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Vamadeva

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Vamadeva

In Hinduism, Vamadeva (Sanskrit: वामदेव) is the name of the preserving aspect of the God Siva, one of five aspects of the universe he embodies. On a panchamukha (five-faced) Sivalingam, Vamadeva appears on the right hand side. This face/aspect of Śiva is considered the peaceful, graceful and poetic one — the lord of the female aspect of it is associated with water.

The Brahman splits into male (Parashiva) and female (Parasakti) and manifests as the universe. The parashiva has five aspects:

  1. Sadyojata — west-aspect that propagates manifest Brahman; associated with Brahma; represents earth.
  2. Vamadeva — north-aspect that sustains manifest Brahman; associated with Vishnu; represents water.
  3. Aghora — south-aspect that rejuvenates manifest Brahman; associated with Rudra; represents fire.
  4. Tatpurusha — east-aspect that reveals; associated with Rishi, Muni, Jnani, yogi; represents air.
  5. Isana — internal-aspect that conceals; associated with all that exist; represents ether(space).

Contents

  • Etymology 1
  • Origin 2
  • Vamadeva Rishi in Buddhism 3
  • See also 4
  • Further reading 5
  • References 6

Etymology

The name comes from Sanskrit vāma = "left", which is the seat of the Śakti and normally associated with beauty and the female, and deva = "God".

As a God's name it is a karmadharaya and means "beautiful God".

As a man's name it is probably a bahuvrihi and means "he whose God is beautiful".

Origin

Brahma created Vamadevas, after he saw,that manasputras (the 10 sages), created by him, are not focused on creation and instead focused on meditation and ascese. Vamadeva (Rudras) created lightning, thunderbolt, clouds, rainbows, varieties of medicines all of which are immortals. They are also known as Rudras as they created immortals. Brahma then request Rudras (Vamadeva) to only create the mortals and not the immortals. Rudra (Vamdeva) saying that they could only create the immortals, stopped the work of creation.[1][2]

Eleven Rudras(Vamadeva) were created by Brahma,each carry Trishula in their hand. The eleven Vamadeva(Rudras) are Ajaykapada, Ahirbudhanya, Virukapsa, Raivata, Hara, Bahurupa, Triambaka, Savitra, Jayanta, Pinaki and Aparajita.[3][4]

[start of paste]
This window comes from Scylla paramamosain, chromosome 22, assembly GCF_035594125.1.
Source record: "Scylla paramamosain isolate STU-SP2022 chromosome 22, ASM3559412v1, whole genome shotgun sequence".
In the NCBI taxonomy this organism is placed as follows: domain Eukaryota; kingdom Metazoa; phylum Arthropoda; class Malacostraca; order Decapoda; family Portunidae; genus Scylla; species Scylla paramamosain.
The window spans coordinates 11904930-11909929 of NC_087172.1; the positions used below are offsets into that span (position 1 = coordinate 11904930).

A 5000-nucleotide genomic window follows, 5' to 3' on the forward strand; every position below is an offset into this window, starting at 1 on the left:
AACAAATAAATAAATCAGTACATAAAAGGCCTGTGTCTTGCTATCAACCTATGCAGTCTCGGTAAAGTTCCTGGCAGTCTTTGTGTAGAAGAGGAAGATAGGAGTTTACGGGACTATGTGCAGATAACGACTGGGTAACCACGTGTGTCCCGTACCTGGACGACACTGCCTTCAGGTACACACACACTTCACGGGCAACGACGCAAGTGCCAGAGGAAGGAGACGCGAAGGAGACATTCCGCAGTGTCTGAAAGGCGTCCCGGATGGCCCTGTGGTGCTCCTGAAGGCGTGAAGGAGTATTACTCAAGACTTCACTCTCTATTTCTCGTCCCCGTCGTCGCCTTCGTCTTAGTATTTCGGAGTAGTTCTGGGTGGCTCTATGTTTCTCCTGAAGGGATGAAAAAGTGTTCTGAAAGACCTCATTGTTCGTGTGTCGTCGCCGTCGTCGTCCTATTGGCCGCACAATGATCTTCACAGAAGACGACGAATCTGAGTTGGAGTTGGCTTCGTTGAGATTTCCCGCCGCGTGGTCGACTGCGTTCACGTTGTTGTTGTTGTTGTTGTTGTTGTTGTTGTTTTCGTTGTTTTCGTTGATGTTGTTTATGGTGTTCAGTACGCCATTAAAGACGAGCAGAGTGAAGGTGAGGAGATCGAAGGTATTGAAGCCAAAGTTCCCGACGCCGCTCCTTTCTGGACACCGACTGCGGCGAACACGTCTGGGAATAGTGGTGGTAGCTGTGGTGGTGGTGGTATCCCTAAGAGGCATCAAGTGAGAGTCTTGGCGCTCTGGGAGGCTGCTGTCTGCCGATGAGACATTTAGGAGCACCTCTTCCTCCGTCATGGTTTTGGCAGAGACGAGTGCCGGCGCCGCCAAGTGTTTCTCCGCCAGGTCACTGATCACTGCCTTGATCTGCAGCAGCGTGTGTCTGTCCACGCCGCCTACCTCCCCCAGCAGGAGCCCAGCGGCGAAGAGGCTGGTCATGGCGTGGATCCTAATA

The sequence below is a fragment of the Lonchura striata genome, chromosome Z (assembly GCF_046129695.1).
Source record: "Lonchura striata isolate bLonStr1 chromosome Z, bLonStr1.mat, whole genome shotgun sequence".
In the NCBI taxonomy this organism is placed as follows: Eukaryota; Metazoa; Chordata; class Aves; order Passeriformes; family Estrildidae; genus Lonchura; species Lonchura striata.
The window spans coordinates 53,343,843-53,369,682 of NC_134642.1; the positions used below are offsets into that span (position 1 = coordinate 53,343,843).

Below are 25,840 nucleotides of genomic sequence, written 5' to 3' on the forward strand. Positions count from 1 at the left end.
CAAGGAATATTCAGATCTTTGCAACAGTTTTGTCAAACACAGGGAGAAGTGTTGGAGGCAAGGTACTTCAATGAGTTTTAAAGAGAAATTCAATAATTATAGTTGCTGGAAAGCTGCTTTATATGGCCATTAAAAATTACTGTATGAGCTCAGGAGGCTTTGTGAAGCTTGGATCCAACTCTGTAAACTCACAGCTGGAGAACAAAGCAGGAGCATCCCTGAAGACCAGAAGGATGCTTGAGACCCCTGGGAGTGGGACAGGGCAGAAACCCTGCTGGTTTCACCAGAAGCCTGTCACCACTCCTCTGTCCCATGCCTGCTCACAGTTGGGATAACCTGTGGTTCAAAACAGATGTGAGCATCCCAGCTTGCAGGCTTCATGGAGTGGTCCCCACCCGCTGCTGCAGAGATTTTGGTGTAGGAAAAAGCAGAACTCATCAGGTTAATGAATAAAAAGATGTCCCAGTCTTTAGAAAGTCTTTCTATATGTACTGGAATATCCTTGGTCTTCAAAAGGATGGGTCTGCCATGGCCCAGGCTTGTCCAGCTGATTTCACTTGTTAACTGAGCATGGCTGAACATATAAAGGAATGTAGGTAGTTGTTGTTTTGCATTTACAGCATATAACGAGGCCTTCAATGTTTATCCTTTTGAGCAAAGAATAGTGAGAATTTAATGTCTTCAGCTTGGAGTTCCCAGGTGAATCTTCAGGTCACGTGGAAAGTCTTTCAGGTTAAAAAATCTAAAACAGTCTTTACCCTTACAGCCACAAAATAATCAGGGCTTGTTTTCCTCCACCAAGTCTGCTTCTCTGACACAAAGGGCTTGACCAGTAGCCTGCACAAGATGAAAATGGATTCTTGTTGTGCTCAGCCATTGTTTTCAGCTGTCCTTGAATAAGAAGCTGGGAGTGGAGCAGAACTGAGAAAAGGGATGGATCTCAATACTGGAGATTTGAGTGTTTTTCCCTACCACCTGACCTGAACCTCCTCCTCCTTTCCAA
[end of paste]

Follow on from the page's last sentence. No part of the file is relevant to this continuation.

The name Rudra literally means immortal is generally associated with Shiva. Unlike Sadyojata, Vamadeva is considered as the embodiment of power over elements of creation and further expansion of that which is created.

Vamadeva is also the name of a rishi, credited with most of Mandala 4 of the Rigveda. He is mentioned prominently in the Upanishads as well, particularly the Brihadaranyaka and Aitareya. His father was Gautama Maharishi, said to be one of the Saptarishi or seven great sages, and his brother Nodhas also has hymns in the Rigveda.

'Represents Citta rūpa and Citta rūpiṇi of Śiva. This is Turīya, attained by getting acquainted with primordial energy of the sun. This face of Śiva has special powers to heal both mentally and physically of any creature. Represents Parāliṅga. Two billion (200,00,000) mantras are trying to describe this face of Śiva. Blood red in color it represents unmatched force that is capable of transforming all elements of the cosmos. Uplifts the element of Tejasa. Direction is North. Predominates the energy of vital life force. It represents indescribable amount of brightness of light. Only those established in yoga can contain it within their physical forms, otherwise the mortal frame sheds itself immediately resulting in union with Vamadeva. The adepts contain the energy of creation of elements within themselves. (Rig Veda Samhita, Chaturtha Mandala, Vamadeva)''

Vamadeva Rishi in Buddhism

In the Buddhist Vinaya Pitaka of the Mahavagga (I.245)[5] section the Buddha pays respect to Vishwamitra by declaring that the Veda in its true form was declared to the Vedic rishis "Atthako, Vâmako, Vâmadevo, Vessâmitto, Yamataggi, Angiraso, Bhâradvâjo, Vâsettho, Kassapo, and Bhagu"[6] and because that true Veda was altered by some priests he refused to pay homage to the altered version.[7]

See also

Further reading

  • Dictionary of Hindu Lore and Legend (ISBN 0-500-51088-1) by Anna Dallapiccola

References

  1. ^ Matsya Purana (Sanskrit) - Ch#4 Slokas 26-30
  2. ^ The Matsya Puranam (I) (B.D. Basu) - English Transliteration - Ch #4. P 14
  3. ^ Matsya Purana (Sanskrit) - Ch #5. Slokas 29-32
  4. ^ The Matsya Puranam (I) (B.D. Basu) - English Transliteration - Ch #5. P 18
  5. ^ P. 494 The Pali-English dictionary By Thomas William Rhys Davids, William Stede
  6. ^ P. 245 The Vinaya piṭakaṃ: one of the principle Buddhist holy scriptures ..., Volume 1 edited by Hermann Oldenberg
  7. ^ The Vinaya Pitaka's section Anguttara Nikaya: Panchaka Nipata, P. 44 The legends and theories of the Buddhists, compared with history and science By Robert Spence Hardy
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